FACT: Impacts to operators are expected to be minimal.  Many oil and gas operators are voluntarily taking steps proposed in the rule to reduce wasted gas and improve operations.  The BLM estimates that the annual cost to industry of implementing the rule will be $125-161 million.  Individual, small business operators may see profit margins reduced by roughly one- tenth of one percent, on average. About 40 percent of natural gas now vented or flared from onshore Federal leases could be economically captured with currently available technologies, according to the 2010 GAO report.

FACT: The proposed rule reflects stakeholder outreach through public meetings and tribal consultations.  The BLM conducted public and tribal meetings in 2014. In addition, the proposal will now be open to a 60-day public comment period, during which the BLM will hold another series of public meetings and consult further with Tribes.  The BLM will also continue to coordinate with individual states, as well as the Environmental Protection Agency, to avoid inconsistency or redundancy in regulations.

PROPOSED RULE OVERVIEW

The Mineral Leasing Act requires the BLM to ensure that operators “use all reasonable
precautions to prevent waste of oil or gas.”  Important elements of the proposed rule include:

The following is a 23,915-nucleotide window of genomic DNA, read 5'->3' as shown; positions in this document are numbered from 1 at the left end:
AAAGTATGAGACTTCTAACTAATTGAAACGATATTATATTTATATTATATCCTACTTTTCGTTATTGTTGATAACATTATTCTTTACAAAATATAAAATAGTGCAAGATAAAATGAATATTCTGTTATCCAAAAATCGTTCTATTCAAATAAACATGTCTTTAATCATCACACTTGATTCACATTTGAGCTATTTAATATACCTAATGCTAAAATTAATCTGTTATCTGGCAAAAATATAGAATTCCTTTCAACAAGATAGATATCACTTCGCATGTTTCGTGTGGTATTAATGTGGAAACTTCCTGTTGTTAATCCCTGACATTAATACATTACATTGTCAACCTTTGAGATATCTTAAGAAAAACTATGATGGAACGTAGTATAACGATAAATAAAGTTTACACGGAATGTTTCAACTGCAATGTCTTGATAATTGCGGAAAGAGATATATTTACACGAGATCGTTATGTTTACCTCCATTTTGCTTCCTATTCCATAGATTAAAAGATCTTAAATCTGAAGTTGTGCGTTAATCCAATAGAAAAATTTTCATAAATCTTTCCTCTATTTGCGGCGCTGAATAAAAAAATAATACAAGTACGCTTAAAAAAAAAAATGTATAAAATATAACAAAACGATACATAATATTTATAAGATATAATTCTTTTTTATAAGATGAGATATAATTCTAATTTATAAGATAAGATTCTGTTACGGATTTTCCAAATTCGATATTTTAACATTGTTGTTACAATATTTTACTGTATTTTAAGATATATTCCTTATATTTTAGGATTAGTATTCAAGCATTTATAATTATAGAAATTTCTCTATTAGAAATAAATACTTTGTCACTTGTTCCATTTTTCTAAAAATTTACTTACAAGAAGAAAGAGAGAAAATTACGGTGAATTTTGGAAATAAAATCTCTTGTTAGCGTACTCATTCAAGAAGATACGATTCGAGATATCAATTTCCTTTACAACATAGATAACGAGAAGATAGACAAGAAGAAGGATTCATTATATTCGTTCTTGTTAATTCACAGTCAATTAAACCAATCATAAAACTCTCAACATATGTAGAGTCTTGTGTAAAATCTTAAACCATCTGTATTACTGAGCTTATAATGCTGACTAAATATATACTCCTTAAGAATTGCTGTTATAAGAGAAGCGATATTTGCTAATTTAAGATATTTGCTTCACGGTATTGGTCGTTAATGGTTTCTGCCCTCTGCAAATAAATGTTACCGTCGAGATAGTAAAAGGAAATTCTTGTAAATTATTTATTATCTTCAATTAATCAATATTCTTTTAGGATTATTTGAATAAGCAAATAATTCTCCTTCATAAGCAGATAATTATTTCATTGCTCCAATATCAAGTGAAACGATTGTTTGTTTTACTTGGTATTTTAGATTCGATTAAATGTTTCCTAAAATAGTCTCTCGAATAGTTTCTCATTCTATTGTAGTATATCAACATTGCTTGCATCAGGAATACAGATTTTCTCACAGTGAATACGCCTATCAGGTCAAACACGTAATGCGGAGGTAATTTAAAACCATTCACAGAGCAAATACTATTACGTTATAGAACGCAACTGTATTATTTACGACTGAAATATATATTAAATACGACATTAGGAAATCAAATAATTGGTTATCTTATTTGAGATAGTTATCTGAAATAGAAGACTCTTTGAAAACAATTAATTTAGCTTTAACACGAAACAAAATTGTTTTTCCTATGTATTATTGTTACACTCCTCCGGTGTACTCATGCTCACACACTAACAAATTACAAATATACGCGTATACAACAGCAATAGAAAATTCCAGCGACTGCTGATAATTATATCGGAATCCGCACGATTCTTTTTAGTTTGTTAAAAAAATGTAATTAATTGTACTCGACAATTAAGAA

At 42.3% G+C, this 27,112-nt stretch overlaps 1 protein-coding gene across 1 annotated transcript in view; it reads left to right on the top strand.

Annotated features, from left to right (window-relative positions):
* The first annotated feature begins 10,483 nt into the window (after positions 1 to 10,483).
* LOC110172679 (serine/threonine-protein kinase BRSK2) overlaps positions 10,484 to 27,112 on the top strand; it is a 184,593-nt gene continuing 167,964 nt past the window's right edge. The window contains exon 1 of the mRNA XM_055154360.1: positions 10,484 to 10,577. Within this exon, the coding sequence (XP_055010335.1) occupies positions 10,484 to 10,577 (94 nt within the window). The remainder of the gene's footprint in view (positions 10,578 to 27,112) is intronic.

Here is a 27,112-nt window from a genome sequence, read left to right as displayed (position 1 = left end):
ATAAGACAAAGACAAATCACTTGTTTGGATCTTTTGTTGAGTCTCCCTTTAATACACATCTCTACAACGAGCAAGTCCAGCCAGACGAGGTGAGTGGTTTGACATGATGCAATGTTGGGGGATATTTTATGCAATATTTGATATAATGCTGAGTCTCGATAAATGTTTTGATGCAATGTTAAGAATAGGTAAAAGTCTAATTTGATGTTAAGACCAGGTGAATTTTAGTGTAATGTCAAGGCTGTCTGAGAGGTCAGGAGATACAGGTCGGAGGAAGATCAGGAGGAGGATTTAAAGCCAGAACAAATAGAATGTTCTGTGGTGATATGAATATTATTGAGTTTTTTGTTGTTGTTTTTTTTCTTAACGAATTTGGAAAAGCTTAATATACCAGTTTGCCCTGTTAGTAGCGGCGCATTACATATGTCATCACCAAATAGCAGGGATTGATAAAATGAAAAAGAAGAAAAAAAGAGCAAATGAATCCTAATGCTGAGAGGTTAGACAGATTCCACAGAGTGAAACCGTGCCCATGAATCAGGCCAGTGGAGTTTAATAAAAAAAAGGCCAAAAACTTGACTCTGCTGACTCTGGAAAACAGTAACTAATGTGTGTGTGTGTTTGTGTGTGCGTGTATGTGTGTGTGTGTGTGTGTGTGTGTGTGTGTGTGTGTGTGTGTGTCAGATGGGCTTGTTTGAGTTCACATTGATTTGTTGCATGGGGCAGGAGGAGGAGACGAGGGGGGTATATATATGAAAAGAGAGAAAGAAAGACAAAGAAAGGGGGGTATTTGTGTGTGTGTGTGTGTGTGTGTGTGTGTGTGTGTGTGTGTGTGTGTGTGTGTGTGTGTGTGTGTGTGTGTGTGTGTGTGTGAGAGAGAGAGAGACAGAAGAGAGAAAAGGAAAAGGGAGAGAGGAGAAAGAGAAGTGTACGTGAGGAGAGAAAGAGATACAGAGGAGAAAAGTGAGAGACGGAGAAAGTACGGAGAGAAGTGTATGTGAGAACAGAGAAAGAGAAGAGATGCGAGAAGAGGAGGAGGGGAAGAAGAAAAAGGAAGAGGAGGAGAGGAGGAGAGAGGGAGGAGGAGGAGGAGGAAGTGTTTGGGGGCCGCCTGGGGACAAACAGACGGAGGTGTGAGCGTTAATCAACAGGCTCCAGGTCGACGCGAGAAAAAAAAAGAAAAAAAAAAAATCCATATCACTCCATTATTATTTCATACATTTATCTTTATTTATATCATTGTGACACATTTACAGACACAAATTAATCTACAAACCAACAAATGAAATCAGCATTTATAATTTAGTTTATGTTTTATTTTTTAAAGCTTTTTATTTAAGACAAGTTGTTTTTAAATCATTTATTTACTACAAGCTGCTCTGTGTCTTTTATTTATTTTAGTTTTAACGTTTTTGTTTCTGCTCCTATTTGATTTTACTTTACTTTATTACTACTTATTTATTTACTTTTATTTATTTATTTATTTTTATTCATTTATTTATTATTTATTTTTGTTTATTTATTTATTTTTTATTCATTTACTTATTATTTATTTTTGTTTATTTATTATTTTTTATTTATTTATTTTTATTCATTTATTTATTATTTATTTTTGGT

LIMITING ROUTINE GAS FLARING

  • Currently, there is no upper limit on how much an operator can flare.  The proposal would phase in, over several years, a flaring limit per development oil well, averaged across all of the producing wells on a lease.
    • Year one limit: 7,200 thousand cubic feet (Mcf)/month/well;
    • Year two limit: 3,600 thousand cubic feet (Mcf)/month/well; and
    • Year three limit (and thereafter): 1,800 thousand cubic feet (Mcf)/month/well.
  • Estimated to affect about 16% of existing wells, which account for about 87% of gas flared.
  • Applies only to flared associated gas from production wells, not flaring from exploration or wildcat wells or during emergencies.
  • Provides an exemption if meeting the limit would cause an operator to cease production and abandon significant recoverable oil reserves under a lease.
  • Operators could comply with the proposed flaring limits by: expanding gas-capture infrastructure (e.g. installing compressors to increase pipeline capacity, or connecting wells to existing infrastructure through gathering lines); adopting alternative on-site capture technologies (e.g. compressing the natural gas or stripping out natural gas liquids and trucking the product to a gas processing plant); or temporarily slowing production at a well to minimize losses until capture infrastructure is installed.
  • Also improves disclosure of flared volumes by requiring metering when flared volumes reach 50 Mcf/day.

PRE-DRILLING PLANNING FOR GAS CAPTURE

  • Currently, there is no mechanism to better align timing of well development and pipeline installation.
  • Before drilling a development oil well, operators would need to evaluate opportunities for gas capture and prepare a waste minimization plan, which must be submitted with an Application for Permit to Drill.